When the dust clears, however, the author's role of executioner seems less justified than he claims. Certainly a review of the chronology of Tertullian's writings was due, and the norms the author sets out for Montanist as against pre-Montanist works will stand in outline, though perhaps not in detail. Scorpiace and De Idololatria may be moved back in time, though 196 seems too early for the latter, which is a well-argued and well-informed piece of work whose concluding antitheses (De Idololatria 18) recall those of De Praescriptione 7. But elsewhere the author's arguments appear confused. He does not seem to have made up his mind whether the variant readings of Apol. 9. 2 patris nostri for patriae nostri, on whose mishandling by Jerome he lays such emphasis, are due to Tertullian's own emendations, the incompetence of copyists, or genuine difference of manuscript tradition. Jerome with his keen, even pedantic, interest in military rankings (see, for instance, Contra Iohannem Hierosolymitarum 19) is unlikely to have been completely mistaken about that of Tertullian's father. Similarly, few would be sorry to see 'the followers of Gaius' (De Bapt. i) removed from the catalogue of heretics, only to find that Gaius the Gnostic did exist (Adv. Valent. 32.6) and, moreover, that he was associated with Tertullian's particular aversion, Prodicus, so that the 'antiquated text' of Reifferscheid and Wissowa referring to Gaiana haeresis may be valid after all. An assessment of Tertullian's career, however, depends less on accepting one variant text against another than on a reading of his work as a whole. Jerome simply confirms what might be guessed from the constant use of military and legal phraseology throughout Tertullian's writings, just as the emphasis on 'the keys of Peter' and 'apostolic claims' rather than any amendment to the text points to the Bishop of Rome as Tertullian's opponent in De Pudicitia.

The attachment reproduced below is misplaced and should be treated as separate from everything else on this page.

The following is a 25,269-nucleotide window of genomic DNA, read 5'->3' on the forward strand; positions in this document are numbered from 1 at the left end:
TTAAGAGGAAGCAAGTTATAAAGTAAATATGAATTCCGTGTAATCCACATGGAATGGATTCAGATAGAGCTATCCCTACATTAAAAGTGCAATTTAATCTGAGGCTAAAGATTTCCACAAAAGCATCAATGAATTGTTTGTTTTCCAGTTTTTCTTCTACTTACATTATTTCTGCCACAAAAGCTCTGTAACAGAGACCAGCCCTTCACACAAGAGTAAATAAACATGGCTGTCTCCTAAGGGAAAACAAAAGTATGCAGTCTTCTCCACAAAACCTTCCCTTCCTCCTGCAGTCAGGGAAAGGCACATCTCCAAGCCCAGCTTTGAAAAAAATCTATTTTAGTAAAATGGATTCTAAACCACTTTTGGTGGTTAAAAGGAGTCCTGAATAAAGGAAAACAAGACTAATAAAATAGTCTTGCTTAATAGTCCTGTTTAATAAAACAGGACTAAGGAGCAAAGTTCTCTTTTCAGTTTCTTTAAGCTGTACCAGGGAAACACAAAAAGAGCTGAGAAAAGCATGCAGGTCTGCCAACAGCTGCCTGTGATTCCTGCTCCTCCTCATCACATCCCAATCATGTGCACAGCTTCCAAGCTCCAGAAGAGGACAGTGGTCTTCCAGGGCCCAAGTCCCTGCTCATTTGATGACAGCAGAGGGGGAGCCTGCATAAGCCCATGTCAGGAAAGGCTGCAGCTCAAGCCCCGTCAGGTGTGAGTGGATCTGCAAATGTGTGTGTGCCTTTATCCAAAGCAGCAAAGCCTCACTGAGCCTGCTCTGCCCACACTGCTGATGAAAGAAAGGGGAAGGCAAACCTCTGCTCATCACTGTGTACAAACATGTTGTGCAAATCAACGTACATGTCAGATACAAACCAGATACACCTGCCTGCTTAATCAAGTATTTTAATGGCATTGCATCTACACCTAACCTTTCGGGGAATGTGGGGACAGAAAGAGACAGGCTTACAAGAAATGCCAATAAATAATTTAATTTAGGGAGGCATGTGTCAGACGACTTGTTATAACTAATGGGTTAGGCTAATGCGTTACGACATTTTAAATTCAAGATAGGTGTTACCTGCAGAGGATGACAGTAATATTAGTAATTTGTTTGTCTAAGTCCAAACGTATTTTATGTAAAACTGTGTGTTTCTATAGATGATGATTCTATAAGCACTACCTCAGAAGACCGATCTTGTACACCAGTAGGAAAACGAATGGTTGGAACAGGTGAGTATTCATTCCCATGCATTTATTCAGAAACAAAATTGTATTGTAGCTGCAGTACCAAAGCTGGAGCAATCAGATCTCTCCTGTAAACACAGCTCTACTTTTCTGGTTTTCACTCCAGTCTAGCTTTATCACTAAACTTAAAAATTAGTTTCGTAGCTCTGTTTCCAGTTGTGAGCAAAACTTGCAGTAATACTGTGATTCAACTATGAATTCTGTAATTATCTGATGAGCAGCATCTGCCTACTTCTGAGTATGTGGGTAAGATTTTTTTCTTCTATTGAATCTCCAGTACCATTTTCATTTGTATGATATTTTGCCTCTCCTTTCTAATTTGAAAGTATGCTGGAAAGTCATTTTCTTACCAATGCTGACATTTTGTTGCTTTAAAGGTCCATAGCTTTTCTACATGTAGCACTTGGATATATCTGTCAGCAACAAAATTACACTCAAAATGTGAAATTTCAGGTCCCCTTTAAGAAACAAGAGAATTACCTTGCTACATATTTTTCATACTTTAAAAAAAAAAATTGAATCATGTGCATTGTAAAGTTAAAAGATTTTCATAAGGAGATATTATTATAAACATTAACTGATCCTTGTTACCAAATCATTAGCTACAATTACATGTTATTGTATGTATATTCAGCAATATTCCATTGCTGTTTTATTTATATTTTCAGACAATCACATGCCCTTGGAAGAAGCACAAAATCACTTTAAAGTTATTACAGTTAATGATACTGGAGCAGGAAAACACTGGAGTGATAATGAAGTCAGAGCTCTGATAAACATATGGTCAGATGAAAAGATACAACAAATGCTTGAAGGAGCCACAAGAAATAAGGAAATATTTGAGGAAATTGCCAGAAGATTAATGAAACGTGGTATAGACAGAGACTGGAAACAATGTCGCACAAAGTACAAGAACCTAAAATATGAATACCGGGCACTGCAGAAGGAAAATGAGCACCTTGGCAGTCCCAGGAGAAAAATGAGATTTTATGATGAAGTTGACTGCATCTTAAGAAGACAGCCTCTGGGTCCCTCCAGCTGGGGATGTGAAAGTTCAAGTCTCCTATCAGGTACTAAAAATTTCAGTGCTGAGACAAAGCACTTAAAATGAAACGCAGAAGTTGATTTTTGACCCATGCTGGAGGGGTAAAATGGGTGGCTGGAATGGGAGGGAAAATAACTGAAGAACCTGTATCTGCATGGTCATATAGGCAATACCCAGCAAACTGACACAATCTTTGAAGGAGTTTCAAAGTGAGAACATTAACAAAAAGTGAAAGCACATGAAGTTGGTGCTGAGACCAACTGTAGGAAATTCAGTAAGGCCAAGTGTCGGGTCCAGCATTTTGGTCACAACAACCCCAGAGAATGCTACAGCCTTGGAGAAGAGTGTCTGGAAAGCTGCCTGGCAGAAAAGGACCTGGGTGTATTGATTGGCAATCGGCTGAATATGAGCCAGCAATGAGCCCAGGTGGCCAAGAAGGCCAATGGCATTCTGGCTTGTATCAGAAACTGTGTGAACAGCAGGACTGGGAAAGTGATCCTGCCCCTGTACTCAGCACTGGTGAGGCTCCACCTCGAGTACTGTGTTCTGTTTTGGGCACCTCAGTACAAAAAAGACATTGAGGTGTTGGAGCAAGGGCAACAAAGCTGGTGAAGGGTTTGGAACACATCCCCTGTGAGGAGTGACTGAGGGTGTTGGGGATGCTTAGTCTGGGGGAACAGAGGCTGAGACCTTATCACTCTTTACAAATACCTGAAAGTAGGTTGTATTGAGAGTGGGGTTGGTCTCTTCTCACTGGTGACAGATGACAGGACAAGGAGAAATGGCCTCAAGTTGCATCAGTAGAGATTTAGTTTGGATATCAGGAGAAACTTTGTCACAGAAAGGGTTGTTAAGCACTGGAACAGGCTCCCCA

Interest in the wider perspectives would be necessary if the author's 'historical study' was to succeed. On the allied questions of the origins and spread of Christianity in North Africa he has little new or constructive to say. Attempts by others to do so are dismissed as 'idle speculation' (p. 64). Refusing to accept , either Rome or North African Judaism as providing the starting-point of North African Christianity, he can only indicate 'the east' or 'Greek communities in North Africa' as responsible for the earliest Christianity there (p. 68). But just how the new religion was mediated from the east and what these communities were doing he does not say. The author believes that 'none of the available evidence for Judaism outside Carthage antedates the fourth century' (p. 284). The evidence he cites from P. Monceaux and J. Juster goes no further than 1914 and much has been discovered since then. For instance, as far away as Volubilis the Jewish cemetery containing memorials in Hebrew and Greek as well as Latin seems to have been in use through the Roman period (R. Thouvenot, Revue des Etudes Anciennes, lxxi [ 1969], 354-78). This judgement, however, involves an underestimate of Jewish influence in Roman North Africa in the second and third century. He therefore dismisses as 'totally superficial' Tertullian's knowledge of Jewish customs and ideas. Judaism was ‘not to be taken seriously or deserving proper attention’ (p. 92). Similarities between Christianity and Judaism were 'accidental' (p. 273). Yet, the habit of some Christians of Tertullian's acquaintance of observing the Sabbath and Jewish fasts (De Jejunio 14. 5) was precisely the sort of contact between the two religions that churchmen feared as showing too close a kinship between them (see John Chrysostom, Adv. Iudaeos i. 1 and iv.3.) The Carthaginian Jews called the Christians 'nazarenos' (Adv. Marc. iii. B) and not 'Chrestianos', indicating that they regarded them perhaps as schismatics from their own body. They may have had reason: for, to take one example, at councils of the Church in the third century the assembly of 70 bishops corresponded to the numbers of the Sanhedrin. It is not 'tendentious speculation' to suppose that Jewish aemulatio (Apol. 7. 4) contributed to the persecutions of the Christians in this period. 'Every day', says Tertullian, 'we stand siege from these enemies.' Forty years later Cyprian pointed to the same alliance between Jews and pagans against the Church in Carthage (Ep. 59. 2). That North African Jewry was important in the origin and development of the North African Church in Tertullian's time cannot be dismissed as 'the prejudice of exegetes' or 'partisan bias'.